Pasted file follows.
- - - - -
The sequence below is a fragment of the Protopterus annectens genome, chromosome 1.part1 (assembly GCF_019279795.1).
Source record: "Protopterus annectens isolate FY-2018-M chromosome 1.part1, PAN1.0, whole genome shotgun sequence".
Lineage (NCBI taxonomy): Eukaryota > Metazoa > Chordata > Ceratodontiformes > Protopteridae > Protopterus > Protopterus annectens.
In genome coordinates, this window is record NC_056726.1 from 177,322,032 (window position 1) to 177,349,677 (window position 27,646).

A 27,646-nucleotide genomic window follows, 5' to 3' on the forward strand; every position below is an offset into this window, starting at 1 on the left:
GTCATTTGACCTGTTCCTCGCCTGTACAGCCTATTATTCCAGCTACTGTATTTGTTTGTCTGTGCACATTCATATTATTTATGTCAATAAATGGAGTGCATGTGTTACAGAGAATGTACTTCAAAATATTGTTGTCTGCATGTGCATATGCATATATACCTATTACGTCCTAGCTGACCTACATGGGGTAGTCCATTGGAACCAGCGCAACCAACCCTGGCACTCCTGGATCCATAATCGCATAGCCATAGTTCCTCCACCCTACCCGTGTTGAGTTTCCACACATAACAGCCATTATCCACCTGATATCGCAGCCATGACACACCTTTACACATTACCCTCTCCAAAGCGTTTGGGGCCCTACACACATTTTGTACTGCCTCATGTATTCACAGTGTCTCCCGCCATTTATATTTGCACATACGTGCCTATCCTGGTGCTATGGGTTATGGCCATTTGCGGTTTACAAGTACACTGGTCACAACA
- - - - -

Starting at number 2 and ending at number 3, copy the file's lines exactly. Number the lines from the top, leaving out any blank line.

Source record: "Protopterus annectens isolate FY-2018-M chromosome 1.part1, PAN1.0, whole genome shotgun sequence".
Lineage (NCBI taxonomy): Eukaryota > Metazoa > Chordata > Ceratodontiformes > Protopteridae > Protopterus > Protopterus annectens.